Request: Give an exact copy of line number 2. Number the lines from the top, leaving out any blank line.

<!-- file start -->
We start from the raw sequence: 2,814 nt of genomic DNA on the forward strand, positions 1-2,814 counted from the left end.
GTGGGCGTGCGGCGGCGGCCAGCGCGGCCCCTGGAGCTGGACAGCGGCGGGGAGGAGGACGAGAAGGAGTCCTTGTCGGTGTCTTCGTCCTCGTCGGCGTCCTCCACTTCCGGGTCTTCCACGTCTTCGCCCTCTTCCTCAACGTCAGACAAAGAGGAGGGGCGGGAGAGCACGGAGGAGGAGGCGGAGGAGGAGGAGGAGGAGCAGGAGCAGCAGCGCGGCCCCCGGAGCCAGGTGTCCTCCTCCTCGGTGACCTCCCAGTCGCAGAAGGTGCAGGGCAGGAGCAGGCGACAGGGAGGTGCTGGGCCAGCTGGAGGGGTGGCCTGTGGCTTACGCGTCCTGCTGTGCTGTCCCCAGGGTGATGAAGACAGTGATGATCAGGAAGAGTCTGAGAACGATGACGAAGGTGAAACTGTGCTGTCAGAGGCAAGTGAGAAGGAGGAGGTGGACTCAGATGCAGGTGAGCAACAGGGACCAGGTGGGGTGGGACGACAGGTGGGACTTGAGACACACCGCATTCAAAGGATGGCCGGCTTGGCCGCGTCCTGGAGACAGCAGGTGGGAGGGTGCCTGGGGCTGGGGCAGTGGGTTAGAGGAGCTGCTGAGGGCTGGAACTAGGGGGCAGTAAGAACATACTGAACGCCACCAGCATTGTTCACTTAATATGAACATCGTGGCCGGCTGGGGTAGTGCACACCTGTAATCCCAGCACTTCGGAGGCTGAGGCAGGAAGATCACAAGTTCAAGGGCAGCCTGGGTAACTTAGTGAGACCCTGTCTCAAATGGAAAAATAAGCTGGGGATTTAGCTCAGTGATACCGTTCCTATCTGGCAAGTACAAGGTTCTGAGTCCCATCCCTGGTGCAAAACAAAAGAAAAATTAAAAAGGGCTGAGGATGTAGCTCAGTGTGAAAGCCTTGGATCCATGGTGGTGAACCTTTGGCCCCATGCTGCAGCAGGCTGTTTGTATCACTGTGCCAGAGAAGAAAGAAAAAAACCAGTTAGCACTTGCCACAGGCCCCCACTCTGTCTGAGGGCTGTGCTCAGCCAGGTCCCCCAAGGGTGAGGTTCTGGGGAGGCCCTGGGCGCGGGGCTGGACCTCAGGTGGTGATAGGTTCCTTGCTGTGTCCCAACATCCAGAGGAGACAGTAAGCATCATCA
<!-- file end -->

GTGGGCGTGCGGCGGCGGCCAGCGCGGCCCCTGGAGCTGGACAGCGGCGGGGAGGAGGACGAGAAGGAGTCCTTGTCGGTGTCTTCGTCCTCGTCGGCGTCCTCCACTTCCGGGTCTTCCACGTCTTCGCCCTCTTCCTCAACGTCAGACAAAGAGGAGGGGCGGGAGAGCACGGAGGAGGAGGCGGAGGAGGAGGAGGAGGAGCAGGAGCAGCAGCGCGGCCCCCGGAGCCAGGTGTCCTCCTCCTCGGTGACCTCCCAGTCGCAGAAGGTGCAGGGCAGGAGCAGGCGACAGGGAGGTGCTGGGCCAGCTGGAGGGGTGGCCTGTGGCTTACGCGTCCTGCTGTGCTGTCCCCAGGGTGATGAAGACAGTGATGATCAGGAAGAGTCTGAGAACGATGACGAAGGTGAAACTGTGCTGTCAGAGGCAAGTGAGAAGGAGGAGGTGGACTCAGATGCAGGTGAGCAACAGGGACCAGGTGGGGTGGGACGACAGGTGGGACTTGAGACACACCGCATTCAAAGGATGGCCGGCTTGGCCGCGTCCTGGAGACAGCAGGTGGGAGGGTGCCTGGGGCTGGGGCAGTGGGTTAGAGGAGCTGCTGAGGGCTGGAACTAGGGGGCAGTAAGAACATACTGAACGCCACCAGCATTGTTCACTTAATATGAACATCGTGGCCGGCTGGGGTAGTGCACACCTGTAATCCCAGCACTTCGGAGGCTGAGGCAGGAAGATCACAAGTTCAAGGGCAGCCTGGGTAACTTAGTGAGACCCTGTCTCAAATGGAAAAATAAGCTGGGGATTTAGCTCAGTGATACCGTTCCTATCTGGCAAGTACAAGGTTCTGAGTCCCATCCCTGGTGCAAAACAAAAGAAAAATTAAAAAGGGCTGAGGATGTAGCTCAGTGTGAAAGCCTTGGATCCATGGTGGTGAACCTTTGGCCCCATGCTGCAGCAGGCTGTTTGTATCACTGTGCCAGAGAAGAAAGAAAAAAACCAGTTAGCACTTGCCACAGGCCCCCACTCTGTCTGAGGGCTGTGCTCAGCCAGGTCCCCCAAGGGTGAGGTTCTGGGGAGGCCCTGGGCGCGGGGCTGGACCTCAGGTGGTGATAGGTTCCTTGCTGTGTCCCAACATCCAGAGGAGACAGTAAGCATCATCA